Justice Yapa: But his statements are not denials either.

When the accused was asked whether he told the CID the entire column is written by one person he had said, 'it is not correct. What I have told the CID is not correct'.

Justice Kulatilleke: In other words he says he lied.

Counsel: By his own admission he lied.

Justice Yapa: There is an inference that he told the CID that the column is written by one person.

Counsel: Yes My Lord.

When he was later asked whether he recalled that he had said that the column is written by one person but several people supply the news items, he had said that 'if it is so recorded it is correct. I may have said it'. The learned trial judge had regarded this statement as a tacit admission. The accused had later in response to a question said that he had specifically admitted that the column in written by one person, which the trial judge regarded as an express admission, having earlier denied that he stated it to the CID.

When he was asked whether he did not tell the CID that the column is written by one writer, the accused said 'I may have said so but I stated categorically that the news items are collected from different people'. Counsel pointed out that in this instance the accused remembers a part of his statement which works in his favour but does not remember the part of the statement that works against him.

The learned trial judge had given three reasons why he had refused to accept the accused's denial of what he told the CID that the column is written by one writer.

The first is that his position was a veritable medley of mutually inconsistent positions, a quality of evidence based on false pretences and that he admitted in veiled if not in definite terms that the column is written by one writer, and that against such a background the court is forcibly drawn to conclude that the accused told the CID that the column is written by one person.

The accused had later said when he said that the column was written by one person he was referring to a news item in the column but the learned trial judge had said that when one refers to a column in a newspaper it normally means the entire article.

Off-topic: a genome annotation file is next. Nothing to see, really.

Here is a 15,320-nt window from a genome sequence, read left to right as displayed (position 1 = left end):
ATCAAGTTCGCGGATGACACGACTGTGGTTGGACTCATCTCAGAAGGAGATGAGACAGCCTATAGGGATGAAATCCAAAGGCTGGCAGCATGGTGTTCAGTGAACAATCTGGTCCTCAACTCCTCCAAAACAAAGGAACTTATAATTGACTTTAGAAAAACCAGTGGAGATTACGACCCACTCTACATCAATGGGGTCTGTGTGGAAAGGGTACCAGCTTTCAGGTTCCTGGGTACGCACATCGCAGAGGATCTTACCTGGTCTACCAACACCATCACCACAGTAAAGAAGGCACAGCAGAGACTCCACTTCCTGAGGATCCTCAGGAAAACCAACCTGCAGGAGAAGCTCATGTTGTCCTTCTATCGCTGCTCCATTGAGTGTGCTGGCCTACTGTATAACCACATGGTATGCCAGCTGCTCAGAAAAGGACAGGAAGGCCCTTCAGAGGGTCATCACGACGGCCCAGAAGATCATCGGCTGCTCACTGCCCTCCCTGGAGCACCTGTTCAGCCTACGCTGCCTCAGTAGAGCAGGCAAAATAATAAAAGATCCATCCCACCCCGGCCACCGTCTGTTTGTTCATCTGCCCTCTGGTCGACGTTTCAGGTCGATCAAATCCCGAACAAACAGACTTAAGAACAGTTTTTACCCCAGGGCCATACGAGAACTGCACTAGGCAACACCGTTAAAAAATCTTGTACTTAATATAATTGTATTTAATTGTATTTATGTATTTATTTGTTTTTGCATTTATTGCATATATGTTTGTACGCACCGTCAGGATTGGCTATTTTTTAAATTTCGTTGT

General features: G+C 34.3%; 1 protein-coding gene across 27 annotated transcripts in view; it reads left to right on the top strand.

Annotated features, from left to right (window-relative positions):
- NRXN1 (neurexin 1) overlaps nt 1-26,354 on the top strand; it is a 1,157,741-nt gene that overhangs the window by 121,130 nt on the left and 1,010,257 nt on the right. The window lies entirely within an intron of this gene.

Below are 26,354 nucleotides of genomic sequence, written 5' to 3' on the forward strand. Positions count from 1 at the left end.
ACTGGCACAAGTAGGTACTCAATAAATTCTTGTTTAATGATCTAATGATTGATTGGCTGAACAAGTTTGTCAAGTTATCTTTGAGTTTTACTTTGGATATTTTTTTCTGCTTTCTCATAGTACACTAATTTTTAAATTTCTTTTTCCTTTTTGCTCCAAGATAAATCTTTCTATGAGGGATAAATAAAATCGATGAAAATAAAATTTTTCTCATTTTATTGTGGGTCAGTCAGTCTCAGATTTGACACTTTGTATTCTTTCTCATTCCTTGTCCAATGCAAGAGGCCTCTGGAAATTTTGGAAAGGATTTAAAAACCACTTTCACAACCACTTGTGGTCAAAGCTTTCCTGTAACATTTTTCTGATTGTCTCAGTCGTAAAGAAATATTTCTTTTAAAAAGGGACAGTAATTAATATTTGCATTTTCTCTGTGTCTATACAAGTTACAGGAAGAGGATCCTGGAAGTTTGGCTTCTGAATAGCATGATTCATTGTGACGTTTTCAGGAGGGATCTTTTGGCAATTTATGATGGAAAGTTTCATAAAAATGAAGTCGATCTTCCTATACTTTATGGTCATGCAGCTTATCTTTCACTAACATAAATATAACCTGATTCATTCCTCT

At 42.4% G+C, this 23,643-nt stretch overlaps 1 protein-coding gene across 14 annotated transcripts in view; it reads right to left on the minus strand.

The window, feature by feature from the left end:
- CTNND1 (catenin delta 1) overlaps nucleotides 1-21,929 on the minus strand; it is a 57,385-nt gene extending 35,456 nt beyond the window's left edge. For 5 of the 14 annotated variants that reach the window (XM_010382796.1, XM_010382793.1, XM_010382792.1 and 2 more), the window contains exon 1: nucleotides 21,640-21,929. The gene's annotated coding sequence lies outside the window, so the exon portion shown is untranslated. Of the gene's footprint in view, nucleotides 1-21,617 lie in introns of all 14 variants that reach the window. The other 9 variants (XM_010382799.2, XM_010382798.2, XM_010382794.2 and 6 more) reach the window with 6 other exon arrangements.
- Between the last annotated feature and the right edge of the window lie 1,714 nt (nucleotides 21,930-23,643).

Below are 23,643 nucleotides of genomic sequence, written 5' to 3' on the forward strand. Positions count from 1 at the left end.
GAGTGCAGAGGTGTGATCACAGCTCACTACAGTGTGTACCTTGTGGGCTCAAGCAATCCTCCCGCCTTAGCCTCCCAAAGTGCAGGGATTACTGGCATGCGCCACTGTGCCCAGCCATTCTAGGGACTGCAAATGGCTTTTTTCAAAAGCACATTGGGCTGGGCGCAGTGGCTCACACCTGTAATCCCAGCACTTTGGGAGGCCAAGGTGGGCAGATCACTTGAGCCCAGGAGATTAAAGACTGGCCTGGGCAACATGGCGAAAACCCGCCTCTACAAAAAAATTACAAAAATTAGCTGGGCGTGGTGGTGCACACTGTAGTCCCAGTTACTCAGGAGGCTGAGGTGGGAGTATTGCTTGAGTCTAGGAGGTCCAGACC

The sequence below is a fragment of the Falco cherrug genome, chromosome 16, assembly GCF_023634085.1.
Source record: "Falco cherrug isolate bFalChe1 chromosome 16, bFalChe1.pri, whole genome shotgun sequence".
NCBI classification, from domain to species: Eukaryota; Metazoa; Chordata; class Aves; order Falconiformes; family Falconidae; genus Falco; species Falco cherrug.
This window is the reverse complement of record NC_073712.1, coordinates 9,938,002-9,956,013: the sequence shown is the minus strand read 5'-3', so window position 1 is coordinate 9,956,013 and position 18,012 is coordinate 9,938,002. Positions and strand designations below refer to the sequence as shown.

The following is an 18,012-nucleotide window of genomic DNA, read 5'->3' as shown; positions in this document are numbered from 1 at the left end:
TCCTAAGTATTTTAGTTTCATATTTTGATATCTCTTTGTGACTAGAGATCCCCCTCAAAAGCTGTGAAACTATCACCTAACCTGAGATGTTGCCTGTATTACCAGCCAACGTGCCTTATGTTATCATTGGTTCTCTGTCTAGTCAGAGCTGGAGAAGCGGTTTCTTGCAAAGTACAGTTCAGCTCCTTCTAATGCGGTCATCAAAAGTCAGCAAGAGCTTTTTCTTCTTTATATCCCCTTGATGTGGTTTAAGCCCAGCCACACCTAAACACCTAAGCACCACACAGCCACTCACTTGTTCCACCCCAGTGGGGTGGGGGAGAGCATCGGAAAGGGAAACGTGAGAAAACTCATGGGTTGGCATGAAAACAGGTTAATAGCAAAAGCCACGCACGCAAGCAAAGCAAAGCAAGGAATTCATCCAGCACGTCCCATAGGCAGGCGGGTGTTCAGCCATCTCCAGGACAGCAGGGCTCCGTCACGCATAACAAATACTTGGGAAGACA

The accused had said in his statement that 'the gossip column is written by one person but the news items in the column are supplied by various people', the first use of the word 'column' meant one item and the second time the word 'column' is used in the same sentence to mean the entire column.

Justice Yapa: There is no other way of understanding his evidence.

Counsel: That is why My Lord the learned trial judge rejected it.

The accused had also on different occasions said he could not remember whether he used the word 'column', and that he could not recall the background in which it was used and that he could not recall the exact words he said at the time.

But if he cannot remember whether he used the word, 'column' how can he recall the sense in which that word was used. The trial judge refers to this evidence as a "clincher" in his judgment to reject the denial of the accused, that he told the CID that the column is written by one writer.

Justice Yapa: These are the reasons he gave as to why he refused the accused's denial?

Counsel: Yes My Lord, and to conclude that the accused wrote the article.

Submissions will be continued on Tuesday.

Growing mangroves to save lagoon

By Tania Fernando

In a move to preserve the Negombo lagoon the Coast Conservation Department (CCD) has started a mangrove planting campaign.

This project that is being carried out by the fishermen of the area is getting financial support from World Vision and technical assistance from the Forest Department.

The roots of the mangrove trees not only help to bind the soil and prevent erosion, but the mangrove eco-system also provides a good breeding ground for fish and shell fish.

The fishermen who in the past have contributed to the destruction the mangrove have now realized the importance of the trees and have thus volunteered for this project.

"Most of the mangroves have been destroyed due to ad-hoc clearing methods and houses coming up along the bank," said R A D B Samaranayake, Manager, Coast Conservation Department (CCD). Due to this the water is getting polluted and the fish scarce.

In addition the fisherman also cut branches of the mangrove trees to be used as 'brush files' (fish aggregation method). They put the branches in the water to encircle an area after which they move the branches to catch the fish.

The fruits from the mangrove trees are used as pigmentation to colour their nets, said Dr. Samaranayake.

The area that comes under the CCD is two kilometres towards the water and 300 metres if it is near the sea bank. It is planned to amend the Coast Conservation Act to include 100 mt. from the bank area to come under the jurisdiction of the CCD, he said.

Dr. Samaranayake said permission from the CCD is necessary for structures to come up on the river bank.